Achromatic: Literally, “without colour”
Achromatic lens: A lens designed to produce an image that has true colour and is free of the rainbow colours that border the images produced by simple lenses. An achromatic lens consists of two layers, made of different glasses, fitted together. One lens is convex, while the other is concave so that it fits closely against the first. The lens is designed so that the colour distortion produced by one element of the lens is corrected by opposite distortions produced by the other element.
Air-spaced: Sometimes the elements of an achromatic lens are not cemented together but are separated by a thin film of air, which can be so thin that the two elements are in contact. Large objective lenses for telescopes are almost always air-spaced.
Altazimuth: A mounting for a telescope or camera, which has two mutually perpendicular axes, one horizontal and the other vertical. This permits movement both horizontally and vertically. A camera tripod is an example of an altazimuth mount.
Amici roof prismInvented by Giovanni Battista Amici (1786-1863). This type of reflecting prism is used to divert the light through 90 degrees and at the same time it completely inverts the image. It is used in a telescope to produce a view that is the right way up and the right way round.
Anti-reflection coated See ‘Coated’
Apochromatic lens A lens that consists of three components. This enables lenses with short focal lengths to enjoy the same freedom from colour distortions as the longer focal length achromatic lenses.
Apparent field of view The apparent field of view of any eyepiece is the angle through which the observer would need to move his eye in order to see the entire width of the view. Good quality eyepieces, such as Plossls, have an apparent field of view greater than fifty degrees, while Erfle eyepieces can have an apparent field of view up to eighty degrees.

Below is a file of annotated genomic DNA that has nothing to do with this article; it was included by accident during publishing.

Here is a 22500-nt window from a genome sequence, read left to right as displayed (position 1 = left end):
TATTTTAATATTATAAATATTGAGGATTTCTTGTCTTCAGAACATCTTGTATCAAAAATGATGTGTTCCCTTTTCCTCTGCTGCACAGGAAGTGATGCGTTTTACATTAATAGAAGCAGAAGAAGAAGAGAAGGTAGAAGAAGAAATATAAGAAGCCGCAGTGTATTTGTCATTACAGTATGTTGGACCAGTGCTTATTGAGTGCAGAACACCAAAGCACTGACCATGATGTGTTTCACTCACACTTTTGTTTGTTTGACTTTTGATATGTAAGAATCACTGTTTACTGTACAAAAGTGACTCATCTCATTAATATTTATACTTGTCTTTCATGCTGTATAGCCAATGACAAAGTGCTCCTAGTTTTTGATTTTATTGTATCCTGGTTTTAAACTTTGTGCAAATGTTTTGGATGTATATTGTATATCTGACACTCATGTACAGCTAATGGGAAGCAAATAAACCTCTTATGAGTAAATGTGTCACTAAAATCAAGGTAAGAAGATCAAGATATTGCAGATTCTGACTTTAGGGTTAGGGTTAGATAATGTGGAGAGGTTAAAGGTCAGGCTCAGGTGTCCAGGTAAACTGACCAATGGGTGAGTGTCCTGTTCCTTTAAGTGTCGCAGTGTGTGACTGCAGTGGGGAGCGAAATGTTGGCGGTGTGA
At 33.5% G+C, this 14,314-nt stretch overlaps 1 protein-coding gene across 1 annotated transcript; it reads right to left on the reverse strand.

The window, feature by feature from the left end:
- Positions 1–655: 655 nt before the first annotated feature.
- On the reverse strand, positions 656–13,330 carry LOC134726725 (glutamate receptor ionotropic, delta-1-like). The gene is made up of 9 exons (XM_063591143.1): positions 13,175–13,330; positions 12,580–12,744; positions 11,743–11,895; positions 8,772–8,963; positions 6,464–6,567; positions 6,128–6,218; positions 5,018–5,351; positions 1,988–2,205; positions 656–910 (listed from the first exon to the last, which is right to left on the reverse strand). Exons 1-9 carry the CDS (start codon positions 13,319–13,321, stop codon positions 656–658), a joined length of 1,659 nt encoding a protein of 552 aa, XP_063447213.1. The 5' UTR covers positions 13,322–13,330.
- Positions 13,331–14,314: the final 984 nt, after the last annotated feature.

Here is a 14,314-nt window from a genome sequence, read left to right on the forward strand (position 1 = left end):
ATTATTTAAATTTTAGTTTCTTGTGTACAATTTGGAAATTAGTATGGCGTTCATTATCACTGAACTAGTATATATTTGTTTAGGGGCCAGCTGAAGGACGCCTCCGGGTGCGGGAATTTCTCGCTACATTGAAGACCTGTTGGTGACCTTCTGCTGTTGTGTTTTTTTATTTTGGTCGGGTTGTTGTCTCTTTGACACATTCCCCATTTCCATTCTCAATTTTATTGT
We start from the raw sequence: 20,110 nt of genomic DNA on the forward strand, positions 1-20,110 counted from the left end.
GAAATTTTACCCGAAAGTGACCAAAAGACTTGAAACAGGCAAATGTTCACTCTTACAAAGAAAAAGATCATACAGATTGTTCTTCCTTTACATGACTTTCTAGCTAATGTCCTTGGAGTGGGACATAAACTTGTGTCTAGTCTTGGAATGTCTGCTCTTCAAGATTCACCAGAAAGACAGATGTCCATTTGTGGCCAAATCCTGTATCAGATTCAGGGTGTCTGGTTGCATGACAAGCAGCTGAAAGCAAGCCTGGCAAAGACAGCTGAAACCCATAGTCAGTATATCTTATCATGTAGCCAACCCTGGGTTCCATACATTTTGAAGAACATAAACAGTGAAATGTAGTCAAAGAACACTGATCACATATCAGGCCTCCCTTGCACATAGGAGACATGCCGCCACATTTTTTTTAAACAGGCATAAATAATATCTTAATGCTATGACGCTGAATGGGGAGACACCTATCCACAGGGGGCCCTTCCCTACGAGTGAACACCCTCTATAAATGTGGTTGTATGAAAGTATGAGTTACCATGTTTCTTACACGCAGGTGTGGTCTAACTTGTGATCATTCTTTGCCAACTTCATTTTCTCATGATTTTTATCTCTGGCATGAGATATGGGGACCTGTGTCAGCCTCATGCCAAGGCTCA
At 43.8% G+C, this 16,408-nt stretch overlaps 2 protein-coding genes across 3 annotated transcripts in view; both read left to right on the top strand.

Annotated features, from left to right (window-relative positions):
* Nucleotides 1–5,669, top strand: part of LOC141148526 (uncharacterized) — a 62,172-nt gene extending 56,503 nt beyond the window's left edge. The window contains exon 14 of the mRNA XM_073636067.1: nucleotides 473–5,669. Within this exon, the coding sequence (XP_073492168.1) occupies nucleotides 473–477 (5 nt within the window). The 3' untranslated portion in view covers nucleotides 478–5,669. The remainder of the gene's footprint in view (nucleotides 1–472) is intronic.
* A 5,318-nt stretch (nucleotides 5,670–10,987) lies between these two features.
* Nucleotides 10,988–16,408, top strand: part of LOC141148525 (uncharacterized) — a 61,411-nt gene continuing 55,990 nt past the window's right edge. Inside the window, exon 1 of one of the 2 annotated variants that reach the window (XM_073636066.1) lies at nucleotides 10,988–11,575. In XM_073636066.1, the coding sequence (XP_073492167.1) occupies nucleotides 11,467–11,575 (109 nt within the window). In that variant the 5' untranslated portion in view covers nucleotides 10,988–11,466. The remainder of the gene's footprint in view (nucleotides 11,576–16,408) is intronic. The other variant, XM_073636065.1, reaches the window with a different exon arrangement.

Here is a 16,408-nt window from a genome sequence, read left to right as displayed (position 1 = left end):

Astronomical telescope: A telescope that produces an inverted image.
Baffles Baffles are thin metal plates with a central hole that are fitted inside the main tube and draw tube of a telescope. The size of the hole is just large enough to allow the eyepiece to view the whole diameter of the objective lens. There are usually several baffles along the length of the telescope. Their purpose is to prevent stray light, reflected from the inside surfaces of the telescope, entering the eyepiece and thus reducing the quality of the image.
Balsam: Canada balsam is a colourless, transparent resin that is used to glue optical components together.
Bloomed: See ‘coating’.
Cemented: The two glass elements of most achromatic lenses are held together by transparent cement. Canada balsam was the traditional material but this has been superseded by modern adhesives. Canada balsam has the advantage that it can be melted over a hot-water bath, so the two components of the lens can be separated later if necessary. Modern adhesives tend to form a permanent bond.
Chromatic aberration This is the phenomenon of rainbow colours surrounding a view seen through a telescope. It is most noticeable when the object being viewed is in sharp contrast to its surroundings. Chromatic aberration is caused by the fact that light of differing colour is brought to a focus at slightly differing distances from the lens. Achromatic and apochromatic lenses attempt to correct this defect.
Coated Some lenses have a thin, transparent and colourless coating applied to their surfaces to minimise reflection of light. This enables more of the light to pass through the lens. Such coatings often appear coloured when viewed by reflected light. The blue or purple tinge of binocular lenses is due to this anti-reflection coating.
Diagonal See ‘Star diagonal’.
Dial-sight eyepiece See ‘Plossl eyepiece’.
Doublet: A lens made from two layers, one of crown glass, the other of flint glass. Doublets are thicker than simple lenses and the join between the two elements is visible at the edge. All achromatic lenses are doublets, but not all doublets are achromatic!
Draw-tube: The sliding tube of a telescope that permits the eyepiece to be moved to such a position that the telescope is in focus.